Love of gain, fear of responsibility and law suits sully health service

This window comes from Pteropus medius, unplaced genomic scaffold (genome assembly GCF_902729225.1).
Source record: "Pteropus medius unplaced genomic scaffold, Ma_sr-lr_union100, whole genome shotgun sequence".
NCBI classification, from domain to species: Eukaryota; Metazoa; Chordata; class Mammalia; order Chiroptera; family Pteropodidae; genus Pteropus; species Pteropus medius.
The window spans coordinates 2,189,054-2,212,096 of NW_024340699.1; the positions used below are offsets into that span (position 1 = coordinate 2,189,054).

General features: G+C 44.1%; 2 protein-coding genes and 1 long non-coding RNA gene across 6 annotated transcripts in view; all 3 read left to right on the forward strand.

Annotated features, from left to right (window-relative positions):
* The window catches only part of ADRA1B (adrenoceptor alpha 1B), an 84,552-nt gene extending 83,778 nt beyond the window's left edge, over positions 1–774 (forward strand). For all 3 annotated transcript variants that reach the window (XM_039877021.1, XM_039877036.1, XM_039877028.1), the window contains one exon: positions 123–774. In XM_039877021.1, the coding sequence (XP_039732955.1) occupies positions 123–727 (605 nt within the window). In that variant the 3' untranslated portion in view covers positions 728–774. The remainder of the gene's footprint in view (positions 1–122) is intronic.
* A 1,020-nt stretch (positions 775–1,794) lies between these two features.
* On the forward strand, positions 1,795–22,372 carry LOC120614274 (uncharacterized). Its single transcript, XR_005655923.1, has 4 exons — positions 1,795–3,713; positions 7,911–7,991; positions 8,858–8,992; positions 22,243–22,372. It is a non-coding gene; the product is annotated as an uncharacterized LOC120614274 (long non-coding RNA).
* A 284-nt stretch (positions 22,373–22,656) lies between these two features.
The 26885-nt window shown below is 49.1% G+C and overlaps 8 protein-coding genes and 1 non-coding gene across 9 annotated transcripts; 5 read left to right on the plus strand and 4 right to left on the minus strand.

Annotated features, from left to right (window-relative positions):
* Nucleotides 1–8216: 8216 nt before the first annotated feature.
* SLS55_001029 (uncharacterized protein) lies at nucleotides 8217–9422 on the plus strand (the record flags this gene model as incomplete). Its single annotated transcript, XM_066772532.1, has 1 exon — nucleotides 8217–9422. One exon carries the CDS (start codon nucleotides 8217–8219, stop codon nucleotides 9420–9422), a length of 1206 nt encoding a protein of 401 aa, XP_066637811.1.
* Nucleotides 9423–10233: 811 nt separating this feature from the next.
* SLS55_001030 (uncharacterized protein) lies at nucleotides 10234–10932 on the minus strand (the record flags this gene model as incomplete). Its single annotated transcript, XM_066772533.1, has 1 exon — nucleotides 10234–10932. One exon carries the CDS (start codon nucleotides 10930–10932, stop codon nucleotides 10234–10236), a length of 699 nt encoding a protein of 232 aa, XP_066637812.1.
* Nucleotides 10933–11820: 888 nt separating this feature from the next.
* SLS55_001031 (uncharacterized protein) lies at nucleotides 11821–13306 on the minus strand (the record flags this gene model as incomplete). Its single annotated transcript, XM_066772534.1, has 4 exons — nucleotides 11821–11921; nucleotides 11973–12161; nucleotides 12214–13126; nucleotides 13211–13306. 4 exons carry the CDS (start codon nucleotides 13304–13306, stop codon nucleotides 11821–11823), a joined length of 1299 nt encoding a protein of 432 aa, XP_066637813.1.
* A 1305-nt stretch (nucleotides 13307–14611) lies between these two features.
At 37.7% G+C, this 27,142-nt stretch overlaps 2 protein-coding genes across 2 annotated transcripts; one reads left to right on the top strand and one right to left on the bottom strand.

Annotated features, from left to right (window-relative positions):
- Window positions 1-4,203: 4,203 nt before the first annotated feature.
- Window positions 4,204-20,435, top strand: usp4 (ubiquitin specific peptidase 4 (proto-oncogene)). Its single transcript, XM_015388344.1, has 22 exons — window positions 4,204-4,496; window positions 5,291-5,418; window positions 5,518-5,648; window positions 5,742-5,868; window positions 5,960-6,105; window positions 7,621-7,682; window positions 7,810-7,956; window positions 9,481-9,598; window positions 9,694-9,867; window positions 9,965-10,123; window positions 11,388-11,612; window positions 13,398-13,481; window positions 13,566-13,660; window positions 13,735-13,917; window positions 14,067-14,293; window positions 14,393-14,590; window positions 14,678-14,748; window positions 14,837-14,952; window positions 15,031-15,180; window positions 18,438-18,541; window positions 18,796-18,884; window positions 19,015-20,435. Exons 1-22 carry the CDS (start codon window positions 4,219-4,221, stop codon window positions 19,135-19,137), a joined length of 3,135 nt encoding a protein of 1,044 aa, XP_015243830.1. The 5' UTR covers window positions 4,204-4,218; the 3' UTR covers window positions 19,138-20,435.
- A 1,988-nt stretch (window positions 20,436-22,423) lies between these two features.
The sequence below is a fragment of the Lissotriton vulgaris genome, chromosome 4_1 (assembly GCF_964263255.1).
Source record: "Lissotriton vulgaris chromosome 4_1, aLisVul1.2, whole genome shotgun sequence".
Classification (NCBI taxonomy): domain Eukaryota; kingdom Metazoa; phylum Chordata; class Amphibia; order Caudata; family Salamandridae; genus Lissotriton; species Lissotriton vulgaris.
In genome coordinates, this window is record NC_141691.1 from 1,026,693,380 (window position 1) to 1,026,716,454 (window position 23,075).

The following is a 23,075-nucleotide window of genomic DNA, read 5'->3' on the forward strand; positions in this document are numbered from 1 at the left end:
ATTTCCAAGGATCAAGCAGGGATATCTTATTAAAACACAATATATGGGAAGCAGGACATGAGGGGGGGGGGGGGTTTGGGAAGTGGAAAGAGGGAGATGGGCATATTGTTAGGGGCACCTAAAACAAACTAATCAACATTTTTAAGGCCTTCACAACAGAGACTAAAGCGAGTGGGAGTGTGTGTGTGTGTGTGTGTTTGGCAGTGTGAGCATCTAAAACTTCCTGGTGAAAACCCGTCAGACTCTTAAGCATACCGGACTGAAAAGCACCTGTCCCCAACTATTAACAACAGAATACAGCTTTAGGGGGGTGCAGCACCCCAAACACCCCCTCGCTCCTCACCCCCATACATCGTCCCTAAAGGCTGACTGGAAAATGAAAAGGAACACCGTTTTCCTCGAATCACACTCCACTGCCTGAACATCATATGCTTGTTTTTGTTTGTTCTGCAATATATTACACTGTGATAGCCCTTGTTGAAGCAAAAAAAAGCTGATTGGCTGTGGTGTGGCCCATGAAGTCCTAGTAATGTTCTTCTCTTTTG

While medicine has contributed indirectly to an increase in average life expectancy through the use of vaccines, Prof. Voridis points out that basic hygiene precautions, cleaner water, better sewage treatment and better food are probably more important elements in ensuring good health and longevity. «Medicine starts to intervene at an advanced age and beyond. And there it can rectify organs, but not human beings themselves.» Hence the tendency to turn to religion in advanced years, he said. The fault lies with the medical profession. There is a wall, he says, between doctors and the public. «In the old days doctors might not have known much, but they knew – and they had a lot of experience in this – how to behave toward the patients who chose them and paid them.» Mass medicine in the Western world, he said, meant that despite the great strides made, doctors were no longer accountable to their patients but to their employers. This will result in suits and legal actions. «In a little while, patients will be going to the doctor accompanied by their lawyer. What will that lead to? To defensive countermoves by the doctors, who will exhaust all means of diagnosis and treatment. Someone will have to play the referee.» Nevertheless, are there not huge shortages in infrastructure and personnel, especially in intensive care? Voridis would agree, if «the units had not been turned into graveyard anterooms. Fear of responsibility means that people who cannot wring more than a few days’ more of life are admitted into intensive care, at great expense.» This ties up beds and is unfair to other patients. «Nevertheless, I would like to emphasize that hospitals do a wonderful job of responding to emergencies. «The doctors and nurses know their jobs. They’re dedicated, despite the fact that the surroundings are horrific, without a doubt.» But things are different when it comes to treating chronic diseases. «So what’s the matter? That Greece, a relatively poor country with organizational problems, set out to create an arrogant National Health System that would offer the same services to the rich shipowner and poor farmer.» A recent survey by the OECD found that Greeks were dissatisfied with their health services. «There are many reason for this,» said Voridis. «Suppose the best surgeon is appointed director of a large hospital. In one year, the waiting list will have grown to 1,500 people. Someone will phone him or tell him, ‘If you operate on me, you’ll get something.’ Won’t that person jump the queue? So, those who have been on the waiting list for six months will go to the private sector, if they can.» Private medicine meets 45 percent of needs in hospitals, clinics and laboratories, while in Britain the private sector accounts for just 6 percent, he said. Doctors’ love of gain means that a large percentage of operations and examinations are not necessary. «That also happens because of fear of responsibility; the motives are not only financial. «There’s also something wrong in the way a doctor rises to eminence and receives promotion: how many years they’ve studied abroad, what research papers they’ve published, how many of these are in reputable foreign magazines. It’s not enough that they diagnose correctly, that they can deal with patients.» Nowadays it’s not simply a title or reputation that make people choose a doctor. «Appearances on television are also a factor, unfortunately. People take it as a mark of success.» Checkups Checkups would be acceptable to Voridis as preventive measures if there were not so many slip-ups, and if they did not serve certain interests. PCA tests, for example, discovered a large number of people with asymptomatic prostate cancer. «With this discovery, however, cancer ceases to be asymptomatic. Instead, we start getting chemotherapy, post-operative complications, fear of death.» He did not believe in patients’ knowing everything. «In America, you can be hauled before a court if you don’t inform the patient of precisely what they have, tell them what the chances are for one solution or the other, how many years or months they will live. I find terrorizing a patient horrific, unless you want to make them quit smoking or lose weight. Each person has the right to enjoy their life; they shouldn’t feel threatened. «I take the responsibility of giving the patient the advice I would give my brother or myself. That is the criterion. Anything else is suspect. Only in this way can we say that some operations are not strictly necessary. You see, the bad thing about medicine is that we live close to, and off, other people’s pain.»

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